Bettering Themselves with Books
Slave owners in the United States didn't only control enslaved people's physical freedom. They also strove to break and control their mental freedom. One key step towards accomplishing that second was establishing Slave Codes that made it illegal for slaves to read or write. While there were constant attempts to subvert these laws, the end of Slave Codes meant the beginning of intellectual freedom for many people.
The books in the OAAHM's collection were prized possessions of freed slaves and the children of slaves. These books spoke of racial pride and gave hope for self-improvement. The Remarkable Advancement of the Afro-American Race, published in 1898, includes a chapter titled "Noted Personages of the Afro-American Race, Forerunners of Liberty," comprised of biographical sketches designed to inspire Black readers, while The White Side of a Black Subject has a similar chapter titled "Some Prominent Negroes." Owning books like these, and having the ability to read them, supported freed African Americans in their search for self, especially as they existed in hostile environments not much changed from when they were enslaved.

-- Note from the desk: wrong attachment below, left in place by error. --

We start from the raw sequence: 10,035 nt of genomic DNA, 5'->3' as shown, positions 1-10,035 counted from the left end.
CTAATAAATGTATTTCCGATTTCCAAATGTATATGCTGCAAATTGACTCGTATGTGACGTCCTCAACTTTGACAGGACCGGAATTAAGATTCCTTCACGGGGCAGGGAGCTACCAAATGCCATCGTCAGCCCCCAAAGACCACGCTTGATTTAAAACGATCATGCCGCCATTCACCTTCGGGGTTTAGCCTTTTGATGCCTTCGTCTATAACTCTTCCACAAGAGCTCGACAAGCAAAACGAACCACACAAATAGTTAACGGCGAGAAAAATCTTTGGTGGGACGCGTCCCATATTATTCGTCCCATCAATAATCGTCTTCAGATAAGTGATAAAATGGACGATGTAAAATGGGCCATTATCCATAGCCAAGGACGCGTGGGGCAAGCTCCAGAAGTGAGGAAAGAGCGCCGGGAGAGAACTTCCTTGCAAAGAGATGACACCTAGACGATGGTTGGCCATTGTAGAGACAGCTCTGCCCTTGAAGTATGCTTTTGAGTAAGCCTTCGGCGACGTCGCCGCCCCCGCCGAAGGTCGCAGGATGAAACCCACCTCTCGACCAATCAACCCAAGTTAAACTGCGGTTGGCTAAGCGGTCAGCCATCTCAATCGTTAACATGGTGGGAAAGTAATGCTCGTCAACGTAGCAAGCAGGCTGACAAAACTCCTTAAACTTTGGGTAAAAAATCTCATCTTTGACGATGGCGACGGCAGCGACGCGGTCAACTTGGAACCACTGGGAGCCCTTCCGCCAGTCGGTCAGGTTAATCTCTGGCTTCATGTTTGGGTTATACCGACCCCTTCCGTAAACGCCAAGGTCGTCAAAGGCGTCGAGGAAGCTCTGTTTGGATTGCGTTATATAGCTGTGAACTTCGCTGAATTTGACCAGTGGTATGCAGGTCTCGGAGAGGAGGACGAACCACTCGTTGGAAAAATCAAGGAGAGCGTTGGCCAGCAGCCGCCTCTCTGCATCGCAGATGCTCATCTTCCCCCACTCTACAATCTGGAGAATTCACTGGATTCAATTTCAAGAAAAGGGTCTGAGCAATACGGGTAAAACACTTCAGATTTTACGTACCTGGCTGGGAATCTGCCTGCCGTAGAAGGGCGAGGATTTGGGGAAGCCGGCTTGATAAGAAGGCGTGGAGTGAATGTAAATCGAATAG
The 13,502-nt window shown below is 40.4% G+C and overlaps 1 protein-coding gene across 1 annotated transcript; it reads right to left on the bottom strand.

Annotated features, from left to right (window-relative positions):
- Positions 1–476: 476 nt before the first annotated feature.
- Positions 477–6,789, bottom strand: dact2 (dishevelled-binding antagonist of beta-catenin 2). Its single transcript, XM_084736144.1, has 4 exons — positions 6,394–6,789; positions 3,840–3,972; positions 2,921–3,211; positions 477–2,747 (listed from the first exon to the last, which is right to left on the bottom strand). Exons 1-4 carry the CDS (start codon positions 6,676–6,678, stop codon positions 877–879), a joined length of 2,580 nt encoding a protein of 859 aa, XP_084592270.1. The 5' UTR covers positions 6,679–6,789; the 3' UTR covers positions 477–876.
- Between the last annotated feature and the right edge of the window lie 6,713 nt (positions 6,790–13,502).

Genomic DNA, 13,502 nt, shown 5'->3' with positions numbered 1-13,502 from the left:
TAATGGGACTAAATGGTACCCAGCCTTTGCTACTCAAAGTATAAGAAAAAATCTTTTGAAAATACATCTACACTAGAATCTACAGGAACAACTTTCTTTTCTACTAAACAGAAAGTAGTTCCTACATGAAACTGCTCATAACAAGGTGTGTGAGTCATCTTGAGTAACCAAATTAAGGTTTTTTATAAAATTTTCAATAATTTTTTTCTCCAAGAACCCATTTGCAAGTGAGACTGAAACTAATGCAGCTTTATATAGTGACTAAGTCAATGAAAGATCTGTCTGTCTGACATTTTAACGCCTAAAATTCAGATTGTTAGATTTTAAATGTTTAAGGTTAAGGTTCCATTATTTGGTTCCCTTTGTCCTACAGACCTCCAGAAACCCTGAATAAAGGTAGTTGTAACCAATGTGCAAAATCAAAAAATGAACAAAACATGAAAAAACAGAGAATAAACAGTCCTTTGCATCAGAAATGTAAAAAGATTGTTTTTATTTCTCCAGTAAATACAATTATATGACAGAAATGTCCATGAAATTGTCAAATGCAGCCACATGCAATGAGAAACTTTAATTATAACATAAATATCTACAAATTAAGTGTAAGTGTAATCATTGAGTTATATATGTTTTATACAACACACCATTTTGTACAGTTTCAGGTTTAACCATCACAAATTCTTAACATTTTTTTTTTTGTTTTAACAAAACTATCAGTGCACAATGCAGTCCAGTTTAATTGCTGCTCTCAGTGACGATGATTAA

The family bible was, in many cases, the most treasured object in the home. Christianity was widely adopted by African Americans, but with the ability to own and read ones own bible came the ability to interrupt texts for oneself, outside of the possibly self-serving interpretations provided by Whites.